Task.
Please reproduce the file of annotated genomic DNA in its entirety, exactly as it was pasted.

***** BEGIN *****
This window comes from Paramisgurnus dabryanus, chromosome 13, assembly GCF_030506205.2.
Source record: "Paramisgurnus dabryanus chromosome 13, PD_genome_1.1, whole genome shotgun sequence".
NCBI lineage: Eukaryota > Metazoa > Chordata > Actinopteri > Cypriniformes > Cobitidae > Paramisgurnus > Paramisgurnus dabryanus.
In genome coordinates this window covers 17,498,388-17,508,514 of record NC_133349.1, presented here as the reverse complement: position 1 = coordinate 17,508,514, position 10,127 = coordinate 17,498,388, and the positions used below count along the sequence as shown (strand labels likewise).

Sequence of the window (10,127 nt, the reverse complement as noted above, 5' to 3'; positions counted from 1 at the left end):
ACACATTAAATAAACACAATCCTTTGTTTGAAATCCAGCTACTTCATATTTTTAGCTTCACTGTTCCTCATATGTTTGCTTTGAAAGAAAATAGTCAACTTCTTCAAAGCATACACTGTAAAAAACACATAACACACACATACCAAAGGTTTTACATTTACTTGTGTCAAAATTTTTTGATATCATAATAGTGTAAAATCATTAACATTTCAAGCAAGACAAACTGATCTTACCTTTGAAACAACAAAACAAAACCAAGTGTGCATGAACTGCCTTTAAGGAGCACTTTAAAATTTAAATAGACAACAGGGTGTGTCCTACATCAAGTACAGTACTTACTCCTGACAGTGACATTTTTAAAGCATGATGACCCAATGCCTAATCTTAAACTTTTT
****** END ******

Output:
This window comes from Paramisgurnus dabryanus, chromosome 13, assembly GCF_030506205.2.
Source record: "Paramisgurnus dabryanus chromosome 13, PD_genome_1.1, whole genome shotgun sequence".
NCBI lineage: Eukaryota > Metazoa > Chordata > Actinopteri > Cypriniformes > Cobitidae > Paramisgurnus > Paramisgurnus dabryanus.
In genome coordinates this window covers 17,498,388-17,508,514 of record NC_133349.1, presented here as the reverse complement: position 1 = coordinate 17,508,514, position 10,127 = coordinate 17,498,388, and the positions used below count along the sequence as shown (strand labels likewise).

Sequence of the window (10,127 nt, the reverse complement as noted above, 5' to 3'; positions counted from 1 at the left end):
ACACATTAAATAAACACAATCCTTTGTTTGAAATCCAGCTACTTCATATTTTTAGCTTCACTGTTCCTCATATGTTTGCTTTGAAAGAAAATAGTCAACTTCTTCAAAGCATACACTGTAAAAAACACATAACACACACATACCAAAGGTTTTACATTTACTTGTGTCAAAATTTTTTGATATCATAATAGTGTAAAATCATTAACATTTCAAGCAAGACAAACTGATCTTACCTTTGAAACAACAAAACAAAACCAAGTGTGCATGAACTGCCTTTAAGGAGCACTTTAAAATTTAAATAGACAACAGGGTGTGTCCTACATCAAGTACAGTACTTACTCCTGACAGTGACATTTTTAAAGCATGATGACCCAATGCCTAATCTTAAACTTTTT